Case study

a career

From being ‘born and bred in Langley Mill’  - which Lewis boasts has both ‘a pub AND a shop’ – coming to study at Derby was his first experience of going beyond the hometown. And having secured a job at BBC Radio in London, Lewis’ career has already taken him even further. 

Lewis Allsopp came to uni with an interest in the media, and being a creator of it. He chose a degree in Media Production, which meant he would be able to cover everything from audio to film, as well as the basic rules of the media industry. 

Lewis says: “It's quite beneficial to be a multi-skilled graduate nowadays because five jobs are thrown into one and you’re a multimedia journalist or a multimedia producer. So that's the reason I chose this course because it made you a bit of everything. I learned about functions like graphic design and although I'm not going into that field, I've got those skills and they're quite transferable.”

Once he had the foundations, Lewis' subsequent years of study allowed him to take his practice further: “It becomes about experimenting with those rules and actually probably breaking some of them to create something new. That's what I've liked about it.”

Spectrum of discovery

Lewis credits the expert teaching team with helping him to understand the full media spectrum. He says: “They know what they're talking about but they'll also give you room to have a go at stuff.”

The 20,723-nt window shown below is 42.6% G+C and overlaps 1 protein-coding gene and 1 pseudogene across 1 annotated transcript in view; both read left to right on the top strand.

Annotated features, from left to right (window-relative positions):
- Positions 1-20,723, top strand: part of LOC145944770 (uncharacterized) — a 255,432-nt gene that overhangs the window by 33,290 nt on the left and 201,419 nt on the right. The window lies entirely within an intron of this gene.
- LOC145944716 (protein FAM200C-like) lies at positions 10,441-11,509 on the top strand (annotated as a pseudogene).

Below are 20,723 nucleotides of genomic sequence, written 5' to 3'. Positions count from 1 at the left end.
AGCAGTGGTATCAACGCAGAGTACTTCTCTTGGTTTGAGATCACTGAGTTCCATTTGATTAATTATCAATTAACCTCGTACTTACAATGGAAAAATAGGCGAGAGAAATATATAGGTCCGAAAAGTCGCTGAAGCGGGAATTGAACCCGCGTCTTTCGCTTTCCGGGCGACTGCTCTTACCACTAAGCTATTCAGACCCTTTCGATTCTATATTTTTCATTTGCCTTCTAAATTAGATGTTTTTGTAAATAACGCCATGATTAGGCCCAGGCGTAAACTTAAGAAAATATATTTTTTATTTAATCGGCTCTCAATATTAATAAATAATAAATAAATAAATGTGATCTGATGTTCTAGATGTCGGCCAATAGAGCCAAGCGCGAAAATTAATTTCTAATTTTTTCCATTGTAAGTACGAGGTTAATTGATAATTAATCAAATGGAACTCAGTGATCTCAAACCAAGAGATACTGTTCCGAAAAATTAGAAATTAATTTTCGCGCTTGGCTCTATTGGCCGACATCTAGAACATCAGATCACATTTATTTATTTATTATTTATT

The students are encouraged to stay up to date with new innovations and interruptions to traditional media too. Lewis explains: “It's about working out what's next and they've been really good at helping us to do that. We've been working with AI and moving posters and all of these things as well as more traditional media so it's quite a well-rounded view.”

Lewis appreciates the investment the University puts into its facilities as it means students are graduating with skills often ahead of the sector. He explains: “I'm sat in this studio with Calrec Type R desks which are £40 grand a pop. These are really good and these are industry standard so when I go into the BBC, they've not actually got these models yet, they've got the one down from these.”

Industry standard

Lewis says all of the equipment used is industry standard, and one of the benefits of studying is being given the chance to understand it. He says: “I've really enjoyed getting to learn how to use them and at university you have that time which you don't always get in a job, to mess about with the kit. That's really valuable because without that you can't work out the quirks and what it's good and bad for. It's nice to have that time to work that out for yourself.” 

Lewis got an opportunity to function as his class’ director for a film they made. He explains: “We've all got to know each other really well and what we're good at. We said, let's work to our skills here.” Ahead of his first directing role, Lewis has been able to tap into his lecturers' knowledge to work through his concerns ahead of production. He comments, “They really do know what they're doing."

His ‘New Horizons’ course module saw him make a media product and for this he worked alongside the Research team at the University on a series of educational podcasts called ‘For a better tomorrow’.

Level switches on sound desk
Microphone in studio booth

Voice of the radio